There are few films that have the ability to shake someone to their core with how brutally truthful they are. How to Survive a Plague is one of those movies.
The millennial generation, for the most part, has had it much easier when it comes to the freedoms that we have in the world today. We can’t get fired for our sexuality, we can legally get married and can be our natural selves in many different public situations without fear of being arrested or harshly criticized.
Some of us forget or are ignorant to the fact that the generations before us had to endure a ton of s**t in order for us to have some of these freedoms. This is where How to Survive a Plague comes in.
The 2012 documentary chronicles the early years of the AIDS epidemic and the efforts made by ACT UP and TAG (Treatment Action Group). These groups were beyond furious at the fact that both the Reagan and Bush administration largely ignored the death toll that was continually rising in the 80’s and early 90’s, not to mention the fact that the medications that were out there at the time did little to prolong the lives of people living with the condition.
The film included a mixture of archived news clips, raw and personal footage from many of the ACT UP/TAG members, demonstrations in several different cities including one of them protesting in front of the FDA and subsequently getting arrested and so much more. A young Dr. Anthony Fauci, who has been one of the biggest faces during the COVID-19 pandemic this year, also appears as well as the late & great playwright Larry Kramer.
How to Survive a Plague does an effortless job at tugging on your heartstrings from beginning to end. Little things like them showing the growing amount of people dying of AIDS as the film progresses is nothing short of jarring to witness.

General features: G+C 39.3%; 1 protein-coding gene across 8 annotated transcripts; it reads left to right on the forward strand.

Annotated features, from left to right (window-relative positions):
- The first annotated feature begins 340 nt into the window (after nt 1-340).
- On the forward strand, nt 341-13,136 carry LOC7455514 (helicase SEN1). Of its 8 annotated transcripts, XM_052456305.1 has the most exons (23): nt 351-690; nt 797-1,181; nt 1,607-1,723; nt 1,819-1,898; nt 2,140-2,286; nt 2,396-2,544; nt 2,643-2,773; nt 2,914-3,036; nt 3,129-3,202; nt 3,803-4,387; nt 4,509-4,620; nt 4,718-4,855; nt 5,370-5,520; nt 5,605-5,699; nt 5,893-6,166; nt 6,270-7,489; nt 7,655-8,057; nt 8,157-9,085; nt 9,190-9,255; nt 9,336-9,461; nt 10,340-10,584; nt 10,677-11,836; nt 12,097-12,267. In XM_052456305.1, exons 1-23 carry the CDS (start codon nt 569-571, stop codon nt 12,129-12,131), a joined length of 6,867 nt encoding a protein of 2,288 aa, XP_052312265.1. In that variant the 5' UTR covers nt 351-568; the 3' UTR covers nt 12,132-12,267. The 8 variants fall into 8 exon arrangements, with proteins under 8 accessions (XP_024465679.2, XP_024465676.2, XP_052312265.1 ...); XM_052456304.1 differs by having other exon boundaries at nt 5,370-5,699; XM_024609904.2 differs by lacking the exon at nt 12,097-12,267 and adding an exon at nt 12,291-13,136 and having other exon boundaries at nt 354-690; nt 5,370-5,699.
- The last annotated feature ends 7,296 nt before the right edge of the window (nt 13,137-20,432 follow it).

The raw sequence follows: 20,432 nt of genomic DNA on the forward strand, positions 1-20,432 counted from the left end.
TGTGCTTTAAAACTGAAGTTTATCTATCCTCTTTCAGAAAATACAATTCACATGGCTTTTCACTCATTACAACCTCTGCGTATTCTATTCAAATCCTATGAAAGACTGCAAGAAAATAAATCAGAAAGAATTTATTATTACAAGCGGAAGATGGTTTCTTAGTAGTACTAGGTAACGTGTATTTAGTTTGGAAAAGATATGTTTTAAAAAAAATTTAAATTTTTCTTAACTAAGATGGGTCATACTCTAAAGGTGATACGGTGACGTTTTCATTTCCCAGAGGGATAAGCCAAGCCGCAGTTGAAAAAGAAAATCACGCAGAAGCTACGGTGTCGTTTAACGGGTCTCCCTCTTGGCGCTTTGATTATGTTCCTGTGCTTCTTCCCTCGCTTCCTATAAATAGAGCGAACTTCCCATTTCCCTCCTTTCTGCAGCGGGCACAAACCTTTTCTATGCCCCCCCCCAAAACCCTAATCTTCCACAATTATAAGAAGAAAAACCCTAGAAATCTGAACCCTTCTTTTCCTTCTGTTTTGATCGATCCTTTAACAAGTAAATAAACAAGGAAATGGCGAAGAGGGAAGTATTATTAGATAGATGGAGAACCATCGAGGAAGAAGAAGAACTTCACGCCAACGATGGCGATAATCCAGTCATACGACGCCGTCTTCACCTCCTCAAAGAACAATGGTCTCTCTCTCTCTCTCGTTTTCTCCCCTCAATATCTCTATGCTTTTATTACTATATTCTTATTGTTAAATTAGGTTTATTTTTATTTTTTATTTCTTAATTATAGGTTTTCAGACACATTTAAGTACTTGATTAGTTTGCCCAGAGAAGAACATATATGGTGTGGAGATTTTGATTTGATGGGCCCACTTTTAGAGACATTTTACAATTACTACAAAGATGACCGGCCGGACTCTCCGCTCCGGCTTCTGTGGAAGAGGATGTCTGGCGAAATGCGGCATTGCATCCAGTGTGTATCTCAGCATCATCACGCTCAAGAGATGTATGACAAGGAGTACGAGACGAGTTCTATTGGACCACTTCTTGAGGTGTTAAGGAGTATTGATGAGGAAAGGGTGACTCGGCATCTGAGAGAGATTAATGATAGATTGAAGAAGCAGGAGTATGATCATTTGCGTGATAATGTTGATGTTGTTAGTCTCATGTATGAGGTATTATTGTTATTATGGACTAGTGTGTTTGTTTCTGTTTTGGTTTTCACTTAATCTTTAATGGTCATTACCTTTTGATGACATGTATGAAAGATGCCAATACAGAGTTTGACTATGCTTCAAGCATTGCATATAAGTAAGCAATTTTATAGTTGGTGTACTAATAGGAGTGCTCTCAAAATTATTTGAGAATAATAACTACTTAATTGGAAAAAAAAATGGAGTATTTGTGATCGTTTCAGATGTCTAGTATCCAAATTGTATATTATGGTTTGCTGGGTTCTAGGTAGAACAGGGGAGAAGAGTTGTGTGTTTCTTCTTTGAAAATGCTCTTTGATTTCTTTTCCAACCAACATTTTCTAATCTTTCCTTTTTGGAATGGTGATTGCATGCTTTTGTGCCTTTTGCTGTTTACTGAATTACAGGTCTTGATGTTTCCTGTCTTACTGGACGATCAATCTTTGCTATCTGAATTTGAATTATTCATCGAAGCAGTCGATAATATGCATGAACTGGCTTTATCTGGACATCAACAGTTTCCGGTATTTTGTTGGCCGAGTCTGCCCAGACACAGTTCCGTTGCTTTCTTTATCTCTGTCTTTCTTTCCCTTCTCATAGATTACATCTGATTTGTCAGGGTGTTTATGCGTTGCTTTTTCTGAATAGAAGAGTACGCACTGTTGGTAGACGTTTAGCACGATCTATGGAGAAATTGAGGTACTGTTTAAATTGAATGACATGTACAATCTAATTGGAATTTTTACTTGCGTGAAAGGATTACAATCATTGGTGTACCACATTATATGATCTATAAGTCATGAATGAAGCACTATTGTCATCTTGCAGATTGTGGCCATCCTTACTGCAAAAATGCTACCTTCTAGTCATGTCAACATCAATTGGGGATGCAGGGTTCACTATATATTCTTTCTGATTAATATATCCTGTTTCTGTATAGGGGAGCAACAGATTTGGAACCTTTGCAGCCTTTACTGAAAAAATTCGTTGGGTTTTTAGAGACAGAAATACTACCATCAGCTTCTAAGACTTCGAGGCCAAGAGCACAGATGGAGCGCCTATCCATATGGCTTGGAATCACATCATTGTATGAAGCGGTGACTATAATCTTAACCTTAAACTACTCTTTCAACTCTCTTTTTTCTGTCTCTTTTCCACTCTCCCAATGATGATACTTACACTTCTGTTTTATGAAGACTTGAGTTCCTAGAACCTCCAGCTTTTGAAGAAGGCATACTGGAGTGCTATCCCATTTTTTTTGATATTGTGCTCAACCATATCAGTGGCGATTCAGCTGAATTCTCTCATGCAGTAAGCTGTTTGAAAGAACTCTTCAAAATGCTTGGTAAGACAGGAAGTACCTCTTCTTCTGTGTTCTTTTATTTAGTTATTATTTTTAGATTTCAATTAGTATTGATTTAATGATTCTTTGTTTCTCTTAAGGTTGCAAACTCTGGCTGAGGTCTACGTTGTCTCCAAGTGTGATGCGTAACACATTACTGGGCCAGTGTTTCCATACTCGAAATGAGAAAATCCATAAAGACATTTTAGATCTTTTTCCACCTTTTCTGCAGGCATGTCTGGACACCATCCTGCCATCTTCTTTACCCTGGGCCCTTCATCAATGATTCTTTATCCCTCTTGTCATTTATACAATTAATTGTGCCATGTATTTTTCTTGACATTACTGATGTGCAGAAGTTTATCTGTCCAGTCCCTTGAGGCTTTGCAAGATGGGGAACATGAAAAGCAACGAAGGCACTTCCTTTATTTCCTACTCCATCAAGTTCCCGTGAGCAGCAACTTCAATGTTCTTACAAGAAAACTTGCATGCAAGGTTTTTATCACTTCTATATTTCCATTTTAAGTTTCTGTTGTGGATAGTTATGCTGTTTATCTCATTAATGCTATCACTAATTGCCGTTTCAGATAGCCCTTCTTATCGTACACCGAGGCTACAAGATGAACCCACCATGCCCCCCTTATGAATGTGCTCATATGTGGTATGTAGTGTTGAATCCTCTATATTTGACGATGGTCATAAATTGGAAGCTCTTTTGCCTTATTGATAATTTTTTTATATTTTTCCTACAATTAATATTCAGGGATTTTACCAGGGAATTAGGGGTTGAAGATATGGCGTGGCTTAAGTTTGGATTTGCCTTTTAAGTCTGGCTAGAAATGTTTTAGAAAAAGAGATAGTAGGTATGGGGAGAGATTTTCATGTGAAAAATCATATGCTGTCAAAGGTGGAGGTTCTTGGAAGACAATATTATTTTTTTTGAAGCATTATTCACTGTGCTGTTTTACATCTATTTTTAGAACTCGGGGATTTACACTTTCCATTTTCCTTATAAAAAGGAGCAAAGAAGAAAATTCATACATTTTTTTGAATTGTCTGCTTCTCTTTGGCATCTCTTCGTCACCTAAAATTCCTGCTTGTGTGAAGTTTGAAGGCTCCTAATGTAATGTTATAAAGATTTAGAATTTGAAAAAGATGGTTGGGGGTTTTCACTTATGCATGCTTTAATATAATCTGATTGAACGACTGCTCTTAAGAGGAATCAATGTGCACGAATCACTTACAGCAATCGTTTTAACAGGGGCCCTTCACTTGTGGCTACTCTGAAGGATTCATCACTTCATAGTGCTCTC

You also get to know key people and their backstories, like political activist and influential member of ACT UP Peter Staley, that humanizes them in a way we’ve never really seen before. One person’s story that was no doubt incredible to witness was Bob Rafsky, who had a memorable confrontation with then presidential candidate Bill Clinton about HIV/AIDS that helped it eventually become a major campaign issue.
The demonstrations in the Oscar nominated movie resonate with the world we are living in today. The passion and intensity seen with the people who marched, protested and went above and beyond to have their voices heard are very similar to the ones who are doing the same for black and trans rights in the epic battle for worldwide equality for all.
It is a piece of cinema that is worth watching for so many reasons that go beyond what is written above. How to Survive a Plague is available for streaming again on Amazon Prime Video.